Whether the writer Moses knew God doesn't care about smoke smell really, I don't know. But I think he wrote this in obedience to what he was supposed to write under God's inspiration.
  13. Standard memberlemon lime
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    11 Jun '15 22:25
    Originally posted by CalJust
    You see, this is exactly the kind of mental gymnastics that I am talking about.

    Firstly, my attitude to, and relationship with God, is just fine. I am not accusing him of anything. I am accusing people like you of taking things literally that clearly are "mistakes" written in the original tect by over-zealous authors giving God anthropomorhic characterist ...[text shortened]... n embellishments and reject them. Look at the point of the story, and the message that it tells.
    Similarly the thread that I just opened on Jesus and the holy angels getting ringside seats at the torture of sinners and fallen angels - that is an absolutely horrible caricature of god, and should never have been in the Bible.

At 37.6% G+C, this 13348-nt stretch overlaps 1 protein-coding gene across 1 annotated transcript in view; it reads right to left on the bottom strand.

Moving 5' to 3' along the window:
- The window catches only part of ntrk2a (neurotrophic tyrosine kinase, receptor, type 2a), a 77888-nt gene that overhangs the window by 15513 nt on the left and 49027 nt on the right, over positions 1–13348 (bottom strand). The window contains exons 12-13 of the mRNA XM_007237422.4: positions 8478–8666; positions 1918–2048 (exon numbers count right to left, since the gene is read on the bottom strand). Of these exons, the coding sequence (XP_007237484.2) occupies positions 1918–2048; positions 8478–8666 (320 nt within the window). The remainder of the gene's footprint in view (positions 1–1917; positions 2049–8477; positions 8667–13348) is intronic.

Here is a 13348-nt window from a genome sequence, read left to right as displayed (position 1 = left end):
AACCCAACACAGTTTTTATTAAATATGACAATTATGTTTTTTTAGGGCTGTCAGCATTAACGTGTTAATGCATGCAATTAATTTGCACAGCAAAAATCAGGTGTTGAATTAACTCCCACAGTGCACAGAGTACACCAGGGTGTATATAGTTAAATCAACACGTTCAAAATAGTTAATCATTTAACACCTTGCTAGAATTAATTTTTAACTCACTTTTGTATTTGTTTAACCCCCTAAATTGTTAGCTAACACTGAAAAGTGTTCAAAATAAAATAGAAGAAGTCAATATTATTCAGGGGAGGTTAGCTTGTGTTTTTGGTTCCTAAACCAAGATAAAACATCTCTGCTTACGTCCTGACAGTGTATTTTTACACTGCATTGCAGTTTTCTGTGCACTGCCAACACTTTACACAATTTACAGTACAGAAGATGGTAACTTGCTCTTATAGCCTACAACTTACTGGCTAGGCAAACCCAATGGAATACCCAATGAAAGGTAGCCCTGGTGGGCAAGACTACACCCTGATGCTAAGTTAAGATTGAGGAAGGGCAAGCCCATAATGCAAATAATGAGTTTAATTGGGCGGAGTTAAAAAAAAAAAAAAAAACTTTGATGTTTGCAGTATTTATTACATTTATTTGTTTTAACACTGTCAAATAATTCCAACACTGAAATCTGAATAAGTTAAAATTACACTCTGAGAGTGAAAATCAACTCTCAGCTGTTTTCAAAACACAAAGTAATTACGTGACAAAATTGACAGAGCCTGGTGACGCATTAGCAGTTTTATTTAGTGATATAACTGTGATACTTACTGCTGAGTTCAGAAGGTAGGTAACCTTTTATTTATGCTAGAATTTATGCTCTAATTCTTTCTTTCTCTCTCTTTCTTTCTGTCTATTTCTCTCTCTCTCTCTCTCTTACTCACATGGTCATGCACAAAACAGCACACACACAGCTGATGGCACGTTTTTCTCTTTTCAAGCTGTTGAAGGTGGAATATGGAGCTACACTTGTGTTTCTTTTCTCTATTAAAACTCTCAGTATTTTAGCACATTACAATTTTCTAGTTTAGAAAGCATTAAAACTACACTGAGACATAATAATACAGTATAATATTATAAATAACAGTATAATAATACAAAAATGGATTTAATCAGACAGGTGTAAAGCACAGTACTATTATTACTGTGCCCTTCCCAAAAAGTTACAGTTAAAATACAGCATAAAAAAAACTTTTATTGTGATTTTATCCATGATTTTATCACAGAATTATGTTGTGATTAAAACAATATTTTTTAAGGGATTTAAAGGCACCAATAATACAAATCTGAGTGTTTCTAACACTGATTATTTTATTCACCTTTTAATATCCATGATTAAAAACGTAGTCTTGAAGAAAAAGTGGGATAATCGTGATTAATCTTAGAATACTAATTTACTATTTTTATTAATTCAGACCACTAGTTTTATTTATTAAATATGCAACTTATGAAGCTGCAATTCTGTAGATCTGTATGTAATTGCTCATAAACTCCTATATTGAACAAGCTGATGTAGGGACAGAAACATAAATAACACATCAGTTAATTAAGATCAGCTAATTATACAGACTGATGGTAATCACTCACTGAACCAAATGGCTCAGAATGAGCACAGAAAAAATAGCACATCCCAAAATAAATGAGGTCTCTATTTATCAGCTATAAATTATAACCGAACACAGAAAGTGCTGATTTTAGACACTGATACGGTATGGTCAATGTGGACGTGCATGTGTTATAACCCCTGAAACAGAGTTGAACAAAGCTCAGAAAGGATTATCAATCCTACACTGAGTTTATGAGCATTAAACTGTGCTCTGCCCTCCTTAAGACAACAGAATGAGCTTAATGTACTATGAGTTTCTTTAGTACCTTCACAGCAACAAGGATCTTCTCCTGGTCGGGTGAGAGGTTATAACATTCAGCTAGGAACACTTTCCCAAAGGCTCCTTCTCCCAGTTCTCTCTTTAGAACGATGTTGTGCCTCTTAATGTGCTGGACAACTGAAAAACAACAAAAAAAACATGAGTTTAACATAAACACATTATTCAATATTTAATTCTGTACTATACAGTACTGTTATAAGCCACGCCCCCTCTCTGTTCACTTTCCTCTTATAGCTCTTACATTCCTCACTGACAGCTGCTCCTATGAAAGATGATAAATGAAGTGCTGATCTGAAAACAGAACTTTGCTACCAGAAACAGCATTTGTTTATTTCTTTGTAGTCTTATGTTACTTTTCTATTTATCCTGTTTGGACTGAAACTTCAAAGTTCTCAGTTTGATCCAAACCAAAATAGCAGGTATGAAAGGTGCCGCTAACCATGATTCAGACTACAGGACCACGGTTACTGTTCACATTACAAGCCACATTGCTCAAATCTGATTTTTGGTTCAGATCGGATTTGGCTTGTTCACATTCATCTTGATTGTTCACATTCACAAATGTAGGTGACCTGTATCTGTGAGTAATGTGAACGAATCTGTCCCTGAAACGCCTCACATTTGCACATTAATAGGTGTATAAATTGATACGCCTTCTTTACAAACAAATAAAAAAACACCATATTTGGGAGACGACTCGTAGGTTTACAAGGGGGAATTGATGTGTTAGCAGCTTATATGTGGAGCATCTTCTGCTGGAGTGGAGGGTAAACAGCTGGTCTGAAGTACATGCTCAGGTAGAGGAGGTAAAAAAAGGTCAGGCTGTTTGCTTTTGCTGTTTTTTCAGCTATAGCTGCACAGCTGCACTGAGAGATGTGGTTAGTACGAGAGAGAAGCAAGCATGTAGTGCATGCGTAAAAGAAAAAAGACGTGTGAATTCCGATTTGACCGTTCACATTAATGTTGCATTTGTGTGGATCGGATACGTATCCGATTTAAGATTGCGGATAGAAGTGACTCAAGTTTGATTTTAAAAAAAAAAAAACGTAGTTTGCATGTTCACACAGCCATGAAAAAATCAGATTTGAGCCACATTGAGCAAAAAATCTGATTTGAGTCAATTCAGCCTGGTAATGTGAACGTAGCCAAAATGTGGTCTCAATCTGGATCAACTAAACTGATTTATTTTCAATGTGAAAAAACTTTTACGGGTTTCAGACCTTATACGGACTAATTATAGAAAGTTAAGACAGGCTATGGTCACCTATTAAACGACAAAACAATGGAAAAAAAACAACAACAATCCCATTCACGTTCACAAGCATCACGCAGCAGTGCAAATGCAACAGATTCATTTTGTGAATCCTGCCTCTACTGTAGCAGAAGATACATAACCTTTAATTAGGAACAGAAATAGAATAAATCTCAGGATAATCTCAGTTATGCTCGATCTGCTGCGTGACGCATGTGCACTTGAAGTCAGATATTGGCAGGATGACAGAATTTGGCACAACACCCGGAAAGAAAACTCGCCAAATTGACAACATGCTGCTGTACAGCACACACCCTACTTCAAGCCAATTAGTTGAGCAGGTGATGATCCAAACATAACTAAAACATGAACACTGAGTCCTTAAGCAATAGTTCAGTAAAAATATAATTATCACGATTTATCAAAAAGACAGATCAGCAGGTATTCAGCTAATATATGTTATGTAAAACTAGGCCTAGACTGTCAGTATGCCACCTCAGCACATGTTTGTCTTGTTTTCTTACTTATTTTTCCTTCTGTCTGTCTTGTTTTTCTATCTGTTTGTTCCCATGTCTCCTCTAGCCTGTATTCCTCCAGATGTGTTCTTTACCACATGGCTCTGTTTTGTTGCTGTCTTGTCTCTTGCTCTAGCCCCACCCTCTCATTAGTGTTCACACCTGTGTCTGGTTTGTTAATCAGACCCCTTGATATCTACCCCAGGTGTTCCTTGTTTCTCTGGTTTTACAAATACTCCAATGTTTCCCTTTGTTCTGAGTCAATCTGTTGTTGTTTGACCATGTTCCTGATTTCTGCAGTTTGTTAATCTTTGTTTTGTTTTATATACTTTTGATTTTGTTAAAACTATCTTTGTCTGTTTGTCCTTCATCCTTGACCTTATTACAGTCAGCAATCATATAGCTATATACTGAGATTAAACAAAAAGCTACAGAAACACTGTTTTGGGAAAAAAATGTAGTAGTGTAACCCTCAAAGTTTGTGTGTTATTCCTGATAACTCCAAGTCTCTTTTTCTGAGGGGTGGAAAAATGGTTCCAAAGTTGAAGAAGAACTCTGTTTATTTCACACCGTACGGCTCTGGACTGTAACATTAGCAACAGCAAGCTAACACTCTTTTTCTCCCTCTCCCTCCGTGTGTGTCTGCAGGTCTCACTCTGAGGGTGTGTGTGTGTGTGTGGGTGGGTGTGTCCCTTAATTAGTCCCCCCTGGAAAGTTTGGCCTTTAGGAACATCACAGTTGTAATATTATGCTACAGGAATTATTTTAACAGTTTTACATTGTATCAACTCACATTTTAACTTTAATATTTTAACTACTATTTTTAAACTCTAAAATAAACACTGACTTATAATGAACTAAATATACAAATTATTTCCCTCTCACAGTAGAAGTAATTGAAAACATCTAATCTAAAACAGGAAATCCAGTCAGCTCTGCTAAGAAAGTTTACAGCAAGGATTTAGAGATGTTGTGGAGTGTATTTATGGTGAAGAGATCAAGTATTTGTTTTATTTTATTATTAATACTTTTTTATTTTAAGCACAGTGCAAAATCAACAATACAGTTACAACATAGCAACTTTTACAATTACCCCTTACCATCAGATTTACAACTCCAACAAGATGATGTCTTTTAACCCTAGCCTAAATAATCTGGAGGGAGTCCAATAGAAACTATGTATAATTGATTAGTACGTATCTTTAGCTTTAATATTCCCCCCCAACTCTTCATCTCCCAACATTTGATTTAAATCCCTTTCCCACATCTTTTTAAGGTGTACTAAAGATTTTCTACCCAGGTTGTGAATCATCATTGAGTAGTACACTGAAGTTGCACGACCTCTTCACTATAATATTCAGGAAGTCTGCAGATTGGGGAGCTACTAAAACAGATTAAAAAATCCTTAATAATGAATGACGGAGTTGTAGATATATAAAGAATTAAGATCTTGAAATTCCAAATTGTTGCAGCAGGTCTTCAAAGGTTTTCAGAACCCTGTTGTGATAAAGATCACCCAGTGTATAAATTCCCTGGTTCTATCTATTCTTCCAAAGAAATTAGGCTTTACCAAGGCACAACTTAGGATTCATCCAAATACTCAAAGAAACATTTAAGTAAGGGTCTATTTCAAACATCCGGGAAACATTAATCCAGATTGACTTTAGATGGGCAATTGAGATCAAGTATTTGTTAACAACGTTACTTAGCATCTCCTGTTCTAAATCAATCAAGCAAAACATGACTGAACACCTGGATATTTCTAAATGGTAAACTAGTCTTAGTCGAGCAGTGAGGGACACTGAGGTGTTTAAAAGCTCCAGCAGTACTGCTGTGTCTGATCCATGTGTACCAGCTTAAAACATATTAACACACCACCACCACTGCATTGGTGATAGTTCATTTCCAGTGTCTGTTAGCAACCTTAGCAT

Does "the thread that I just opened" mean you recently started reading that thread? Opening a thread could mean starting a new thread, but the only interpretation that makes sense is that you just recently started reading divegeesters' thread.

    I'm only pointing this out to illustrate how easily someone could have (purposefully) 'misunderstood' what you meant... in case you hadn't noticed there's been a lot of that going on around here. And you can see loads of examples of this at the thread you "just opened".
  14. Standard memberKellyJay
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    11 Jun '15 22:28
    Originally posted by CalJust
    So forget about the side-stepping for a minute.

    Do you think these verses mean what they say? That God is capable of making mistakes?
    Where did it say God made a mistake?
    He was upset about what we did, that doesn't mean it was a mistake.
  15. Standard memberRajk999
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    11 Jun '15 23:51
    Originally posted by KellyJay
    Where did it say God made a mistake?
    He was upset about what we did, that doesn't mean it was a mistake.
    So God knows in advance that he will get upset, or that mankind will sin or that Satan will throw a spanner in the works etc etc.... and continues on knowing the end result is being upset or regret?